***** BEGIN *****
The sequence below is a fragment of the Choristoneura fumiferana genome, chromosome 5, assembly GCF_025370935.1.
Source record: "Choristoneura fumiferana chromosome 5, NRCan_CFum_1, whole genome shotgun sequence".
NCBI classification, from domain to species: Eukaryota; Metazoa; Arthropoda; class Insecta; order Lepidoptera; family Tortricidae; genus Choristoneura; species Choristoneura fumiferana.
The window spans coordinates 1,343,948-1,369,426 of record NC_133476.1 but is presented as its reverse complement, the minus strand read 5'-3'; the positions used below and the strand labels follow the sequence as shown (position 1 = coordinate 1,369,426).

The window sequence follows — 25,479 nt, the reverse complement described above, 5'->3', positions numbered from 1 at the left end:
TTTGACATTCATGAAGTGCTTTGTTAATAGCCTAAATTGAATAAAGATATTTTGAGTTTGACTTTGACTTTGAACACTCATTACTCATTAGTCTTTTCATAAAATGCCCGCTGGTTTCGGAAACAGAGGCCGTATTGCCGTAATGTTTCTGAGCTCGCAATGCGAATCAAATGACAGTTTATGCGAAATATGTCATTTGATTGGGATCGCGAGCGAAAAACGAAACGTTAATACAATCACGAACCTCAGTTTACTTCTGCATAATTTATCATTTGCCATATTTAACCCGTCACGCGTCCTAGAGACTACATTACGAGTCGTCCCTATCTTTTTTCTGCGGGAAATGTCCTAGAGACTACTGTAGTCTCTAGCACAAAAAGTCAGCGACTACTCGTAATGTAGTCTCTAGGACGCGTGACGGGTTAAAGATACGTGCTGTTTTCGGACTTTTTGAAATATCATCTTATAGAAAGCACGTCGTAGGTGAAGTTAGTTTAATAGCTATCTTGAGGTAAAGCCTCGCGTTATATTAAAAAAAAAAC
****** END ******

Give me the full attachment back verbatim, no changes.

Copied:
The sequence below is a fragment of the Choristoneura fumiferana genome, chromosome 5, assembly GCF_025370935.1.
Source record: "Choristoneura fumiferana chromosome 5, NRCan_CFum_1, whole genome shotgun sequence".
NCBI classification, from domain to species: Eukaryota; Metazoa; Arthropoda; class Insecta; order Lepidoptera; family Tortricidae; genus Choristoneura; species Choristoneura fumiferana.
The window spans coordinates 1,343,948-1,369,426 of record NC_133476.1 but is presented as its reverse complement, the minus strand read 5'-3'; the positions used below and the strand labels follow the sequence as shown (position 1 = coordinate 1,369,426).

The window sequence follows — 25,479 nt, the reverse complement described above, 5'->3', positions numbered from 1 at the left end:
TTTGACATTCATGAAGTGCTTTGTTAATAGCCTAAATTGAATAAAGATATTTTGAGTTTGACTTTGACTTTGAACACTCATTACTCATTAGTCTTTTCATAAAATGCCCGCTGGTTTCGGAAACAGAGGCCGTATTGCCGTAATGTTTCTGAGCTCGCAATGCGAATCAAATGACAGTTTATGCGAAATATGTCATTTGATTGGGATCGCGAGCGAAAAACGAAACGTTAATACAATCACGAACCTCAGTTTACTTCTGCATAATTTATCATTTGCCATATTTAACCCGTCACGCGTCCTAGAGACTACATTACGAGTCGTCCCTATCTTTTTTCTGCGGGAAATGTCCTAGAGACTACTGTAGTCTCTAGCACAAAAAGTCAGCGACTACTCGTAATGTAGTCTCTAGGACGCGTGACGGGTTAAAGATACGTGCTGTTTTCGGACTTTTTGAAATATCATCTTATAGAAAGCACGTCGTAGGTGAAGTTAGTTTAATAGCTATCTTGAGGTAAAGCCTCGCGTTATATTAAAAAAAAAAC